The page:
The true story of the New York society couple portrayed in the John Singer Sargent painting—an architect and an heiress who became passionate reformers.
 
Contemporaries of the Astors and Vanderbilts, they grew up together along the shores of bucolic Staten Island, linked by privilege—her grandparents built the world’s fastest clipper ship, while his family owned most of Murray Hill. Theirs was a world filled with mansions, balls, summer homes, and extended European vacations. This fascinating biography re-creates the glittering world of Edith Minturn and Isaac Newton Phelps Stokes—and reveals how their love for each other was matched by their dedication to others.
 
Newton became a passionate preserver of New York history and published the finest collection of Manhattan maps and views in a six-volume series. Edith became the face of the age when Daniel Chester French sculpted her for Chicago’s Columbian Exposition, a colossus intended to match the Statue of Liberty’s grandeur. But beyond their life of prominence and prestige, Edith and Newton battled together on behalf of New York’s poor and powerless—and through it all, sustained a strong-rooted marriage.
 
From the splendid cottages of the Berkshires to the salons of 1890s Paris, Love, Fiercely tells the real-life story behind Mr. and Mrs. I .N. Phelps Stokes—one of the Gilded Age’s most famous works of art.
 
“With an impressive amount of research behind every page, Zimmerman manages to capture the sweeping drama of the turn of the century as well as the compelling story of a couple who knew how to love, fiercely. Her superb pacing and gripping narrative will appeal to all who enjoy history, biography, and real-life romance.” —Library Journal
Now in paperback, the first book to document how participating in sports changes young girls' lives during the difficult years of adolescence.

From high-profile women's professional leagues to high-school-level champions, girl athletes are acheiving record breakthroughs. Witness, for example, the first spectacular season of the WNBA, or the celebrated victories of women's teams at the 1996 Olympics. The female athlete is a new media darling especially beloved of today's teenage girls, who are almost as likely to have pictures of Rebecca Lobo, Mia Hamm, or Gabrielle Reece on their walls as posters of Leonardo DiCaprio.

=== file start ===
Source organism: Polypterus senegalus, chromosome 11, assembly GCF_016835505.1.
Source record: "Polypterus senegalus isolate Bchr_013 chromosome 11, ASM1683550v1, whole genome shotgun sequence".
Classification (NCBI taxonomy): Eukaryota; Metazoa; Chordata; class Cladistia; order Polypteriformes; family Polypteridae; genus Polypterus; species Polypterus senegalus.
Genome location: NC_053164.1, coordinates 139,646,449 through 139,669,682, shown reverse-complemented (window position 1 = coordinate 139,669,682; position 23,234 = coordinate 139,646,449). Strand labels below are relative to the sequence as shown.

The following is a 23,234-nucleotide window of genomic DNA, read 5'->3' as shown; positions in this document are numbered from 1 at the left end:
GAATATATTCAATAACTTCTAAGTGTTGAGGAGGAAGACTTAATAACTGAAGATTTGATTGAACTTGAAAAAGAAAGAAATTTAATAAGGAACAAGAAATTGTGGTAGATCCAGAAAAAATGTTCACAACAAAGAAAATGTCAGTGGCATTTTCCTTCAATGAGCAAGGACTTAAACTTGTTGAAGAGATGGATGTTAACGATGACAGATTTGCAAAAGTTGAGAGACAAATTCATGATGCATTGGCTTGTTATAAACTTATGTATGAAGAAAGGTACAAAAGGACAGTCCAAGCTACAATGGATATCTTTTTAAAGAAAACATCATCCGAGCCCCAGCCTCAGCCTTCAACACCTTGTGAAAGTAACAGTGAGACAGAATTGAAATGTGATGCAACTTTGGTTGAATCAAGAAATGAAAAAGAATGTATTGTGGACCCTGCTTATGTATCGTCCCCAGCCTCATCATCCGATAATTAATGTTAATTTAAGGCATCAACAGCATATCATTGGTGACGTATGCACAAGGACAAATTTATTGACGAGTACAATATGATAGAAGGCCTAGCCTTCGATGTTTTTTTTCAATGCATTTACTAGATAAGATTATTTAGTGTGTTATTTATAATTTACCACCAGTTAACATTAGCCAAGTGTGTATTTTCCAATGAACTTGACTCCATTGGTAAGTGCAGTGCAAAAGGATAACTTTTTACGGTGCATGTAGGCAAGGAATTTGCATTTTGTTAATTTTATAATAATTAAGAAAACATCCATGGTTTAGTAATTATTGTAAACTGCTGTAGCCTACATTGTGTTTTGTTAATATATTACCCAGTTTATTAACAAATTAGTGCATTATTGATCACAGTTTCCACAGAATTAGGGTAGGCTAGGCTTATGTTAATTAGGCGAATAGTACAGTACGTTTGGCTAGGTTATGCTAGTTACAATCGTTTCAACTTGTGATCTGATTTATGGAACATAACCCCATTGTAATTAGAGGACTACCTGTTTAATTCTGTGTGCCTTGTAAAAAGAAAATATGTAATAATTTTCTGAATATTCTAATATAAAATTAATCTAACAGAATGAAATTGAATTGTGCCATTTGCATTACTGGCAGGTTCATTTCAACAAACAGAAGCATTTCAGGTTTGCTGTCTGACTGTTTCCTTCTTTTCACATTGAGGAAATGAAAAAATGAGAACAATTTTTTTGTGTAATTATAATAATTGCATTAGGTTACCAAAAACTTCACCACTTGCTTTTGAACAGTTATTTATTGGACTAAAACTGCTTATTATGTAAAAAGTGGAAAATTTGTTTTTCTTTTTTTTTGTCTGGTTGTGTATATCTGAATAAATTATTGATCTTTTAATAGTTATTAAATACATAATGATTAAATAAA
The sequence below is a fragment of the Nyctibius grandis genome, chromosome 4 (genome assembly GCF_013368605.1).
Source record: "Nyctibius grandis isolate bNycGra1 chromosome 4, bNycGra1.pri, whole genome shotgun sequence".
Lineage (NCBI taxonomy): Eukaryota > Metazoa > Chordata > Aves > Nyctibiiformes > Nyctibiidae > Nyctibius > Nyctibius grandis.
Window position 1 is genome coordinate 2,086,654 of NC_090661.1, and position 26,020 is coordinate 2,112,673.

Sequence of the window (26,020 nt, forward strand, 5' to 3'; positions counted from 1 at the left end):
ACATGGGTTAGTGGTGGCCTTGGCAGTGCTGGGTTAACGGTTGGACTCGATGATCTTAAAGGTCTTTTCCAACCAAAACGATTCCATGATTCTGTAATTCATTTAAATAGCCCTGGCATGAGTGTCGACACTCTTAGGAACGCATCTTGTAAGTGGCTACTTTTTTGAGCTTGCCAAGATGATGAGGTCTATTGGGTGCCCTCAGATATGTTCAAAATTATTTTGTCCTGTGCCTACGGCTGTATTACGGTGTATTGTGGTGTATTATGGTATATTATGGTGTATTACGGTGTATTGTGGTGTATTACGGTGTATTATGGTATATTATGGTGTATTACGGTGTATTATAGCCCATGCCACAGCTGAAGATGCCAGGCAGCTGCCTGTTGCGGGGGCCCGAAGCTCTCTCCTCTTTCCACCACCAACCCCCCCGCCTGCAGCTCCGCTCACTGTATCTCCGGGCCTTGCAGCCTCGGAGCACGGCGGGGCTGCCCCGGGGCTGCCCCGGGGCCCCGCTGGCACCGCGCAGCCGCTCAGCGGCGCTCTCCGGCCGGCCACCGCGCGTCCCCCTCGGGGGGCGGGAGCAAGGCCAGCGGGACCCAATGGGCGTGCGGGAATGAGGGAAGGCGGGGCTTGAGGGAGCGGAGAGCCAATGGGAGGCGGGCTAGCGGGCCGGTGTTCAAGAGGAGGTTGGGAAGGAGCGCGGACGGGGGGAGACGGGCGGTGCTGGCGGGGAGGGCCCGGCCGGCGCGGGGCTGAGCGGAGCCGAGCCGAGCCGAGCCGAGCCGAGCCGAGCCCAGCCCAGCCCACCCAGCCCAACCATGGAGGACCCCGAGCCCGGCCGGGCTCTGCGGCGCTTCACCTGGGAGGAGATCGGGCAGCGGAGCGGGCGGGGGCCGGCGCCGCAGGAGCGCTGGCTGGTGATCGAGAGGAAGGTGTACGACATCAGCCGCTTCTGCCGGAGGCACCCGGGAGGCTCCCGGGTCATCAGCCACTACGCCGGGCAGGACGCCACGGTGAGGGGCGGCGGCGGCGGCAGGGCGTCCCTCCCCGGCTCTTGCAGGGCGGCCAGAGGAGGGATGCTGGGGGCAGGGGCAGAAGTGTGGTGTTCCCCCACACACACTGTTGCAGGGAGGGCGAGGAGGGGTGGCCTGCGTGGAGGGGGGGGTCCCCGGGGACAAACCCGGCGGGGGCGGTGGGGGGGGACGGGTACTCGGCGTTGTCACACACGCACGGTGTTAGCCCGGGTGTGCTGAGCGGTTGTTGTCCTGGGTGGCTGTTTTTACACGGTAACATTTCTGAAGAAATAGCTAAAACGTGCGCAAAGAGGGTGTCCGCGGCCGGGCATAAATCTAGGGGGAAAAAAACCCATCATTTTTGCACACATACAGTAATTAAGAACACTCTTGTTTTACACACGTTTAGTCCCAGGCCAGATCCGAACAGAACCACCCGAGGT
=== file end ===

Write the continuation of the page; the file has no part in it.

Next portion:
So it seems paradoxical that many books and studies attest to a truly sobering picture of girls' lives. With her book Reviving Ophelia, Mary Pipher was only the latest in a string of theorists to describe the dramatic ways in which girls loose self-esteem during the critical years of adolescence, contributing to eating disorders, drug problems, and chronic depression in many young women. In Raising Our Athletic Daughters, journalists Zimmerman and Reavill set out to talk with girls and their parents about  how sports can transform girls' lives. Here are firsthand stories from the inner cities and rural playing fields across the nation, offering compelling evidence that participation in athletics makes an extraordinary difference in the lives of young girls, from reducing pregnancy rates and substance abuse to increasing college attendance. Raising Our Athletic Daughters is a clarion call for all those eager to help their children succeed and level the playing field, at last.
A stunning celebration and reappraisal of the importance of “women’s work,” Made from Scratch addresses the tug that many Americans feel between our professional and private lives.

In this stunning celebration and reappraisal of the importance of "women's work," acclaimed journalist Jean Zimmerman poignantly addresses the tug that many Americans of the twenty-first century feel between our professional and private lives. With sharp wit and intelligence, she offers evidence that in the current domestic vacuum, we still long for a richer home life -- a paradox visible in the Martha Stewart phenomenon, in the continuing popularity of women's service magazines such as Better Homes and Gardens, Family Circle, and Ladies' Home Journal -- whose combined circulation of over 17 million is nearly twice the combined circulation of Time, Newsweek, and U.S. News & World Report -- and the booming business of restorations, where onlookers get a hands-on view of domestic life as it flourished in past centuries. This book is about the ways home traditions passed from one generation to the next -- baking a birthday cake from scratch, cherishing family heirlooms, or discovering the satisfaction of piecing a quilt -- sustain our souls, especially in our ever more processed, synthetic world, where we buy "homemade" goods and fail to see the irony in that.

Made from Scratch tells the story of the unsung heroines of the hearth, investigating the history of female domesticity and charting its cultural changes over centuries. Zimmerman traces the lives of her own family's homemakers -- from her tiny but indomitable grandmother, who managed a farm, strangled chickens with her bare hands, and sewed all the family clothing, to her mother, who rejected her country upbringing yet kept a fastidious suburban home where the gender divide stayed firmly in place, to her own experiences as a wife and mother weaned on the Women's Movement of the 1970s, with its emphatic view that housework was a dirty word and that the domestic sphere was to be fled rather than cherished. In this book Zimmerman questions the unexamined trade-off we have made in a shockingly brief time span, as we've "progressed" from home-raised chickens to frozen TV dinners to McNuggets from the food court at the mall. What is lost when we no longer engage, as individuals and as a community, in the ancient rituals of food, craft, and shelter?
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